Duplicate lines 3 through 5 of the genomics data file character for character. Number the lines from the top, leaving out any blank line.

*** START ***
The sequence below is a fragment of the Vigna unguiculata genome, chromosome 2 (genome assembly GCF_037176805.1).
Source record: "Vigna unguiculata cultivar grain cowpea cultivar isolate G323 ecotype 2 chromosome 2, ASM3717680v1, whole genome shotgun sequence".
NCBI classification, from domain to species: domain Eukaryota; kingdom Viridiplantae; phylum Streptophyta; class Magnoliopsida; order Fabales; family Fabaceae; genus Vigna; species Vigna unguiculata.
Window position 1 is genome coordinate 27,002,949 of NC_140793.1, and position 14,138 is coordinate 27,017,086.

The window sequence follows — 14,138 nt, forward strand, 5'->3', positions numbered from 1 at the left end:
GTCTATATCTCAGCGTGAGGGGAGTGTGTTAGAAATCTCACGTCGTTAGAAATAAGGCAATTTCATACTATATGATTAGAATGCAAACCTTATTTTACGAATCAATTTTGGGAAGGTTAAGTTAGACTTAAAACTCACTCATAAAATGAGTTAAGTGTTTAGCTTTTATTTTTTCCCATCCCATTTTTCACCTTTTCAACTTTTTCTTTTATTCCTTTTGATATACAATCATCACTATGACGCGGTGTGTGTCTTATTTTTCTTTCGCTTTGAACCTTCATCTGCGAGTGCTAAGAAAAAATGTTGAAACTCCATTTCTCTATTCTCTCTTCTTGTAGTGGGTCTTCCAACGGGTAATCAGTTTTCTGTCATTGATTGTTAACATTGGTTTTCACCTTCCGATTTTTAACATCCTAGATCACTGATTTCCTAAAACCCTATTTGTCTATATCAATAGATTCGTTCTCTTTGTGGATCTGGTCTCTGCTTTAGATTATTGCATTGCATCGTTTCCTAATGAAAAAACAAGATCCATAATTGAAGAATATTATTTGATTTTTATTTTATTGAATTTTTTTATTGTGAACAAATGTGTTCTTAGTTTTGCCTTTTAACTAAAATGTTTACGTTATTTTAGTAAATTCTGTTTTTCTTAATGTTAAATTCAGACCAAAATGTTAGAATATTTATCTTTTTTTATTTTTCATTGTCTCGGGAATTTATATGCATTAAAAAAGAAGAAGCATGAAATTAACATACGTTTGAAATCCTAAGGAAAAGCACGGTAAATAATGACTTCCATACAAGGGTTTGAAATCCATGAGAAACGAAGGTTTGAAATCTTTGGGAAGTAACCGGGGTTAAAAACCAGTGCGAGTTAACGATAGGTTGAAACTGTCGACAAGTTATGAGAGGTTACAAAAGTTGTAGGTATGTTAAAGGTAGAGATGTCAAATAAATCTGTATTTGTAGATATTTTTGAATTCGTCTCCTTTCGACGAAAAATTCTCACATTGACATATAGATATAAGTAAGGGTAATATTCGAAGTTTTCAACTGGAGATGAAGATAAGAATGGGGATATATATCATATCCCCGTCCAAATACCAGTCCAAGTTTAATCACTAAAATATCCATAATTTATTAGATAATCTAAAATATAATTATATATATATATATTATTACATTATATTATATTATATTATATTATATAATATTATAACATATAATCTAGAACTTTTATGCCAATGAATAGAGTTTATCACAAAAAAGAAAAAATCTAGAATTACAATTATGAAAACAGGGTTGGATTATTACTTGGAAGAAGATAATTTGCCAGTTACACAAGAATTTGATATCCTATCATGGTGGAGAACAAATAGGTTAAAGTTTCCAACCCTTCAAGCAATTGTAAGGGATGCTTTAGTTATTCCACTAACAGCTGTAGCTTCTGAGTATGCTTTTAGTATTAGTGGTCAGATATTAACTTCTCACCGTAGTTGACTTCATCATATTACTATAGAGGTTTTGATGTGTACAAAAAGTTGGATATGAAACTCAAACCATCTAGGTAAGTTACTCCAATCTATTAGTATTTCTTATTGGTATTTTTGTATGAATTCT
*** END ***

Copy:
NCBI classification, from domain to species: domain Eukaryota; kingdom Viridiplantae; phylum Streptophyta; class Magnoliopsida; order Fabales; family Fabaceae; genus Vigna; species Vigna unguiculata.
Window position 1 is genome coordinate 27,002,949 of NC_140793.1, and position 14,138 is coordinate 27,017,086.

The window sequence follows — 14,138 nt, forward strand, 5'->3', positions numbered from 1 at the left end: